With some foundational security, they dreamed bigger. “Our strongest area is international finance,” Shidler says. “If commerce is international and we’re here in the Pacific, we’re in the middle of it all.” The school’s MBA program in Vietnam is unparalleled, having succeeded where other, bigger-named schools have failed and in a country that is widely believed to be critical to global finance in the next decades. Shidler and his wife have attended graduations there, humbled by the experience. “Go to that graduation, in a country that desperately needs these young leaders and a country that in our lifetime, we’ve not always been kind to — that’s a heart shot.”
Roley sees the momentum from Shidler’s generosity every day. Deans from other universities ask him how he did it, how they can follow suit, and Roley puts them in touch with Shidler, who is happy to mentor them. Their now-seasoned faculty is the envy of many of Roley’s peers, and as he puts it, when they don’t snag a student, it’s only because “we’re losing to a much more impressive list than we used to.”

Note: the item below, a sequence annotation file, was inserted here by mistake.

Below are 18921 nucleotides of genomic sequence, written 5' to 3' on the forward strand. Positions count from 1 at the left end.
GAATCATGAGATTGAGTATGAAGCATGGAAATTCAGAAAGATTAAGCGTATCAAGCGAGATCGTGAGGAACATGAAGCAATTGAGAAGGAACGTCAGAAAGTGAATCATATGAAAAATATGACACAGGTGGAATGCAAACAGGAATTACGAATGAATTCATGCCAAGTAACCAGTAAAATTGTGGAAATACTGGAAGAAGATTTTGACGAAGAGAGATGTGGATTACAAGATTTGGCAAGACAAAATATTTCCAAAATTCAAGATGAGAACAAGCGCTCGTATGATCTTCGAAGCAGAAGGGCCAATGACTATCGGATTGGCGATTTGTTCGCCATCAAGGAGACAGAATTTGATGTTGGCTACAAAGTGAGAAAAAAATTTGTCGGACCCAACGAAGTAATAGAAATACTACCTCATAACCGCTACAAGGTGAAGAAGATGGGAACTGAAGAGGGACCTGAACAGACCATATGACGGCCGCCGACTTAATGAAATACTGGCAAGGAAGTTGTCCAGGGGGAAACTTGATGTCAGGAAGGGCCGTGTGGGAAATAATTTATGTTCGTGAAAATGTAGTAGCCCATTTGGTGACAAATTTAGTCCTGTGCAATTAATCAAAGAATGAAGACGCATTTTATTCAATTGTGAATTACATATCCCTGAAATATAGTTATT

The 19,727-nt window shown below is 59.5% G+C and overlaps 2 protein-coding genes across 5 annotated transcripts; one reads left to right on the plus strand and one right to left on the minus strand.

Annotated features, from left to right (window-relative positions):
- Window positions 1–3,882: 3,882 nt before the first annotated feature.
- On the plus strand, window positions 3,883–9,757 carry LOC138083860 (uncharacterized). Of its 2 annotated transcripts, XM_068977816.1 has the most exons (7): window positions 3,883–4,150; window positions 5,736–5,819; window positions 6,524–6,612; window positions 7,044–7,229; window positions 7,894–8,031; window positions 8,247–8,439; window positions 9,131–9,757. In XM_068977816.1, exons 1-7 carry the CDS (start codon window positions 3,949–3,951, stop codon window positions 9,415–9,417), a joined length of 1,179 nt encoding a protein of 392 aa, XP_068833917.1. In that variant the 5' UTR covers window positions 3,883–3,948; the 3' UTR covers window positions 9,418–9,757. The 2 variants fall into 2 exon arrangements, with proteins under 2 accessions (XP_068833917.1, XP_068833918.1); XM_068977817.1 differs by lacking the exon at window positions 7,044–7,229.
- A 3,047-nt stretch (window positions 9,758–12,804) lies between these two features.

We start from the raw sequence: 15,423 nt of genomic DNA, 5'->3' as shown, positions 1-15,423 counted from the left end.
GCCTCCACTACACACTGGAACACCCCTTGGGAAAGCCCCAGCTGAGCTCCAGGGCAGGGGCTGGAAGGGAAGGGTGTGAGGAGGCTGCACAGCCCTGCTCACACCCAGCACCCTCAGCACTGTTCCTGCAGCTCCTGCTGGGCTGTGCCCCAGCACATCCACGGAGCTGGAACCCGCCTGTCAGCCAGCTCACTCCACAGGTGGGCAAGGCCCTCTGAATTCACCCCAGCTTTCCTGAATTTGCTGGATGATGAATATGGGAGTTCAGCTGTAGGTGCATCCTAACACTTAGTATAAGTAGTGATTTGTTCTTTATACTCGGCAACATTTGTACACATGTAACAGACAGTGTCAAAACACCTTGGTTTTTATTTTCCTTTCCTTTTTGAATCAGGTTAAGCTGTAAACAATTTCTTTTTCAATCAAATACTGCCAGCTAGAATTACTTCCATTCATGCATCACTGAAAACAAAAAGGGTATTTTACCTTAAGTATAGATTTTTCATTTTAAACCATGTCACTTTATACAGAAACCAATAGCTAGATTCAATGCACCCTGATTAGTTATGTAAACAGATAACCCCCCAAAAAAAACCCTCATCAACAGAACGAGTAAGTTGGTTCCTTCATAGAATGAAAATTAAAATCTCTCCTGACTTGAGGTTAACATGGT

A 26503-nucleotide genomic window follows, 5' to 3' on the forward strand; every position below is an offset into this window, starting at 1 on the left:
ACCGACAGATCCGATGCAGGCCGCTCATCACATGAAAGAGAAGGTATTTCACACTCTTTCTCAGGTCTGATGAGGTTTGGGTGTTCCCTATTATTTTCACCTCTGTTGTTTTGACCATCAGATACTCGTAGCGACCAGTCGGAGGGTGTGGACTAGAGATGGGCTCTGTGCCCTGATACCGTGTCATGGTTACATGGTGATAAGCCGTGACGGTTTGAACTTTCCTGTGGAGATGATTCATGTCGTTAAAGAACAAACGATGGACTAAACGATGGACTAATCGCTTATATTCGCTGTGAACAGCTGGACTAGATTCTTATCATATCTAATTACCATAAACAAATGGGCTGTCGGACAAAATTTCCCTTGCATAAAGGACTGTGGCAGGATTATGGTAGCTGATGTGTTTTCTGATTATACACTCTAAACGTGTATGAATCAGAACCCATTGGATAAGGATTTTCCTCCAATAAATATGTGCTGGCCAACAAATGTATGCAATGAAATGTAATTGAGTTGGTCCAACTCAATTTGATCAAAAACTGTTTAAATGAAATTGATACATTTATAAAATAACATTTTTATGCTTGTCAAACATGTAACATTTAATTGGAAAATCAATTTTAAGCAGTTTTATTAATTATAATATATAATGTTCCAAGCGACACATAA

As for Shidler, he’s clearly humbled by the work and profoundly grateful for the experience. “One of the keys when you give money is to know what you don’t know, especially when people aware of your donations endow you with more wisdom than even your mother would give you,” he says.
By Roley’s account, Shidler is an excellent partner, staying out of the way and always offering crucial counsel. Shidler also acknowledges how right his real estate developer friend, Ross, was. “I’ve learned what a difference it makes when you get emotionally engaged, how it all works, the challenges the institution has. I care more now.”
Asked to reflect back on that first gift, when it all started, Shidler pauses and then says: “I didn’t know what to expect. I didn’t know it would make such a big difference.” He marvels at the increase in donations and school pride that followed. “All of it exceeded my expectations. I’m proud of the endowments, the scholarships, the ratings. But what really gets me is when some man or woman comes up to me and shakes my hand and says, ‘Thanks for the scholarship. I wouldn’t be here without it.’” He pauses again. “I didn’t expect that. Or I didn’t expect to care about that. I’m a pretty heady guy, but that matters.”